Prior to my trip abroad, my American professors, friends, and family didn’t know much about Jordan except for the fact that the queen was very popular, a fashion icon, and very “western-looking”—whatever that means.
But truthfully, yes, she is very popular in Jordan, but not to the same extent that foreigners might view her. Much like Michelle Obama, she is an icon for her people and her country, and people revere her. For both of these leading ladies they symbolize a great deal of pride for their country’s and many people—regardless of their political views—admire these ladies. At the same time, the programs and organizations they are responsible for aren’t as popular. Every leading lady has her causes and organizations they want to support as they are in a position of power through association with their husbands, but the effectiveness of these programs are hidden and only serve a small number of their countrymen.
According to Jordanians, Rania not only is a symbol of national pride, but also a role model for women in Jordan. Rania is a Palestinian, well-educated, woman that is able to bring together the multitude of cultures and religions. Her website and blog attempt to create understanding that Jordan is not just Jordanians, but Palestinians, Iraqis, Syrians, Muslims, Christians, men, and women. However, many Jordanians are unfamiliar with the Queens efforts, but regardless they still have the upmost respect for her.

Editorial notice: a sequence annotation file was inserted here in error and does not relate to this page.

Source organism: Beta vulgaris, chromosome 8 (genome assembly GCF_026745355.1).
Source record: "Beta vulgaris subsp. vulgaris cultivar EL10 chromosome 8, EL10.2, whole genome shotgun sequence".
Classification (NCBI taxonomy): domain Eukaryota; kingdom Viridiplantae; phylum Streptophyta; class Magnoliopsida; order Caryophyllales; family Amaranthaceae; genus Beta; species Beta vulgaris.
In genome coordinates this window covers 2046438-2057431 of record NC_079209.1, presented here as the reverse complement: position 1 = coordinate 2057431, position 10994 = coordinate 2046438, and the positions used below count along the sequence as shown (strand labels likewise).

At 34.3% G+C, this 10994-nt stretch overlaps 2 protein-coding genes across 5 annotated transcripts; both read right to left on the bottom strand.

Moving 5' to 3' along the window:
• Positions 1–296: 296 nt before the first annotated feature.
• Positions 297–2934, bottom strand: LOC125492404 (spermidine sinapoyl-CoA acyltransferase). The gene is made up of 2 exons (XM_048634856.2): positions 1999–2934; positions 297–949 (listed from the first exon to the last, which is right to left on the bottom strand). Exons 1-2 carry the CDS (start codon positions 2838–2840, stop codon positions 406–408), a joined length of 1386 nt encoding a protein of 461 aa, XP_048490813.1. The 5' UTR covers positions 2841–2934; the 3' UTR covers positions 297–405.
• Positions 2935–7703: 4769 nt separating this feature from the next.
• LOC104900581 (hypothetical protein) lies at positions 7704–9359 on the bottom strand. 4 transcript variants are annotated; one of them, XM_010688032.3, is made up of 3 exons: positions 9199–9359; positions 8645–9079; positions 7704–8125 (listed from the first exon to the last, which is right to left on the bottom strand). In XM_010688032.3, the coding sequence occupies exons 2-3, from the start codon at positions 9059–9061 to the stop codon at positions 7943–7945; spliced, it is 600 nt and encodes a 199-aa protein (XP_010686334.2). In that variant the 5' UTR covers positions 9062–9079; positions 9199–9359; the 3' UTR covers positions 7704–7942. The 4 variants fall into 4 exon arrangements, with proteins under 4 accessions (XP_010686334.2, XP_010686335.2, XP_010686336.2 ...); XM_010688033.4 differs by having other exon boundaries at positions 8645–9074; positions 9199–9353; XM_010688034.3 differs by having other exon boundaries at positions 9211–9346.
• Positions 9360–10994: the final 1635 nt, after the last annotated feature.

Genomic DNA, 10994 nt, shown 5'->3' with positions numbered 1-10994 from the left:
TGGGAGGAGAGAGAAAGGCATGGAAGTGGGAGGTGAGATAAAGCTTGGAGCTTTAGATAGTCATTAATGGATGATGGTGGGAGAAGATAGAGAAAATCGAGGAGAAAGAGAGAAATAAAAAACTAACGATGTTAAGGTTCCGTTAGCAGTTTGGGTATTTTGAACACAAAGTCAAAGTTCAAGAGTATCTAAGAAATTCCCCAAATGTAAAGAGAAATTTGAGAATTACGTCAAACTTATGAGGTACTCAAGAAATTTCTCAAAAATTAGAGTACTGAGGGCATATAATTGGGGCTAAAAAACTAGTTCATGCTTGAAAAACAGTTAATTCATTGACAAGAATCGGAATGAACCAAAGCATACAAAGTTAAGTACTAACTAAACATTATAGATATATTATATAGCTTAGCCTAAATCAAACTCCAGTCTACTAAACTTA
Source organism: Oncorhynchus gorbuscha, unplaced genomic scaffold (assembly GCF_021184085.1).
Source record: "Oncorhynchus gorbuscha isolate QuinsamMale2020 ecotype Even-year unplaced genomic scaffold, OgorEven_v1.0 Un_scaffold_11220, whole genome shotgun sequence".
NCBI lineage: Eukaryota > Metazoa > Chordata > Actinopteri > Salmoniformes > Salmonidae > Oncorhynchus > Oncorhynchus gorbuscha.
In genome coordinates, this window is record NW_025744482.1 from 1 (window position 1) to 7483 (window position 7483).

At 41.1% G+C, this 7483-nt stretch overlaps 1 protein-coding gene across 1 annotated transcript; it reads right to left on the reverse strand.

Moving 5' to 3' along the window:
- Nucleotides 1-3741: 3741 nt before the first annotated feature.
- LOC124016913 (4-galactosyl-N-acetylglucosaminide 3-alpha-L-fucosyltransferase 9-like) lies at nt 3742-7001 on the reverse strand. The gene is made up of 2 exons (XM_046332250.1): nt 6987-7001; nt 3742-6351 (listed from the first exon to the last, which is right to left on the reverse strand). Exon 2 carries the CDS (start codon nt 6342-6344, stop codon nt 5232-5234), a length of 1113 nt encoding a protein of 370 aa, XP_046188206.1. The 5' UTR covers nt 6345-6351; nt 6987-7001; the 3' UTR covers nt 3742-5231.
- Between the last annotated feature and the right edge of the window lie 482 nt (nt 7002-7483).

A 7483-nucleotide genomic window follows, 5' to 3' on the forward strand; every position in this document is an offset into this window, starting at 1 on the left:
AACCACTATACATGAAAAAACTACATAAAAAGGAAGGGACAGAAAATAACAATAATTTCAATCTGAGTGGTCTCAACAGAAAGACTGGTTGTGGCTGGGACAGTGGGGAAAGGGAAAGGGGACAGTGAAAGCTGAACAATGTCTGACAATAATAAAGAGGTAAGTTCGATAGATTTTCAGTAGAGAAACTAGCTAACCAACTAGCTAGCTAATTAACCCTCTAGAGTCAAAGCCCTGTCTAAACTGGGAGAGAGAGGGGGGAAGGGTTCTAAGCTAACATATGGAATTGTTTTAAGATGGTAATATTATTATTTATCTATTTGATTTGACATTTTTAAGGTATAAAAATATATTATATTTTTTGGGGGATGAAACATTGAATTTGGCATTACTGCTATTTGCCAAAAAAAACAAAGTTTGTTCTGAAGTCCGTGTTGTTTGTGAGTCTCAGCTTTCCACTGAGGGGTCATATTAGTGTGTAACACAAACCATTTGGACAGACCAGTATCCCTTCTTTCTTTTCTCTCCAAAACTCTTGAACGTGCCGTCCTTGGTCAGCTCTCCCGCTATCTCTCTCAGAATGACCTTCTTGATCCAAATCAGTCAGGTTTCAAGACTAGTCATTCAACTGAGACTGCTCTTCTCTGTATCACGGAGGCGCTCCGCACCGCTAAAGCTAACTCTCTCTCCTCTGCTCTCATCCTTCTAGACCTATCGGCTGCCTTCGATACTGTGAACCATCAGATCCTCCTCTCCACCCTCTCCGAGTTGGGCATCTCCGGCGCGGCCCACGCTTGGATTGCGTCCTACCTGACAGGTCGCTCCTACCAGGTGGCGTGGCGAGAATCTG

Foreigners that give her the title of “modern”, “progressive”, or “out-of-place” are terribly wrong. For women in Jordan she is a role model and an example of how women are currently and where they are going in the future. Jordanian women much like their queen are well-educated, motivated to work hard, and contribute to their communities. Many Jordanians feel that Rania is more concerned with local policies and issues as opposed to her husband who doesn’t appear as much in a positive spotlight.
At a the same time, it cannot be ignored that although Rania is this great symbol of Jordan, she is also a part of the Jordanian hereditary monarchy that’s laws restrict women’s rights and has less than 20 percent of women in parliament. One could argue that she could use more of her influence for legislative change, but that is the tension that appears frequently in Jordanian society. This tension between women advancing in every aspect of society and the static status quo that many in positions of power do not see the need for change.
But much like Americans’ opinions of Mrs. Obama, Queen Rania as a symbol and as a role model is giving hope to her country—regardless of her husband’s politics.